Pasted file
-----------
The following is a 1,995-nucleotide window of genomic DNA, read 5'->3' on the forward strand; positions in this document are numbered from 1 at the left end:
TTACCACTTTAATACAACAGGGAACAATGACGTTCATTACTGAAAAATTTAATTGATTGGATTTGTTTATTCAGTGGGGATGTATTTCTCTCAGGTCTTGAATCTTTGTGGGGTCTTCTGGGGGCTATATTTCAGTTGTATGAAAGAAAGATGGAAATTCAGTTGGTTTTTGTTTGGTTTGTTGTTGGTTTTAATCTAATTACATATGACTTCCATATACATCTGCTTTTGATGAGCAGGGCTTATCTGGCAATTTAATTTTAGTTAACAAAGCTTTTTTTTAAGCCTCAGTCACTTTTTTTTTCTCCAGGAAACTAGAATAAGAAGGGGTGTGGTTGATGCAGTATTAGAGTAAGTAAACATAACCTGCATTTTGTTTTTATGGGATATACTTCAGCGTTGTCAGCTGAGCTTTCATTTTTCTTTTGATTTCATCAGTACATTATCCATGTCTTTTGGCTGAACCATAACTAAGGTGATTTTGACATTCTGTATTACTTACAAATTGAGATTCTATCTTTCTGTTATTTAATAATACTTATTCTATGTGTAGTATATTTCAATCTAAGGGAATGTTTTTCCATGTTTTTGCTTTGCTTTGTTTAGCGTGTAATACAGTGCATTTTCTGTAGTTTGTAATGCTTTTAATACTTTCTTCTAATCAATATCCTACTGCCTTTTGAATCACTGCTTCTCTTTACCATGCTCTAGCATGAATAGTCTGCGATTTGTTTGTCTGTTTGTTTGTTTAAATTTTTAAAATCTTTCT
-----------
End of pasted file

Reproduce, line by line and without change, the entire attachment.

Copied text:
The following is a 1,995-nucleotide window of genomic DNA, read 5'->3' on the forward strand; positions in this document are numbered from 1 at the left end:
TTACCACTTTAATACAACAGGGAACAATGACGTTCATTACTGAAAAATTTAATTGATTGGATTTGTTTATTCAGTGGGGATGTATTTCTCTCAGGTCTTGAATCTTTGTGGGGTCTTCTGGGGGCTATATTTCAGTTGTATGAAAGAAAGATGGAAATTCAGTTGGTTTTTGTTTGGTTTGTTGTTGGTTTTAATCTAATTACATATGACTTCCATATACATCTGCTTTTGATGAGCAGGGCTTATCTGGCAATTTAATTTTAGTTAACAAAGCTTTTTTTTAAGCCTCAGTCACTTTTTTTTTCTCCAGGAAACTAGAATAAGAAGGGGTGTGGTTGATGCAGTATTAGAGTAAGTAAACATAACCTGCATTTTGTTTTTATGGGATATACTTCAGCGTTGTCAGCTGAGCTTTCATTTTTCTTTTGATTTCATCAGTACATTATCCATGTCTTTTGGCTGAACCATAACTAAGGTGATTTTGACATTCTGTATTACTTACAAATTGAGATTCTATCTTTCTGTTATTTAATAATACTTATTCTATGTGTAGTATATTTCAATCTAAGGGAATGTTTTTCCATGTTTTTGCTTTGCTTTGTTTAGCGTGTAATACAGTGCATTTTCTGTAGTTTGTAATGCTTTTAATACTTTCTTCTAATCAATATCCTACTGCCTTTTGAATCACTGCTTCTCTTTACCATGCTCTAGCATGAATAGTCTGCGATTTGTTTGTCTGTTTGTTTGTTTAAATTTTTAAAATCTTTCT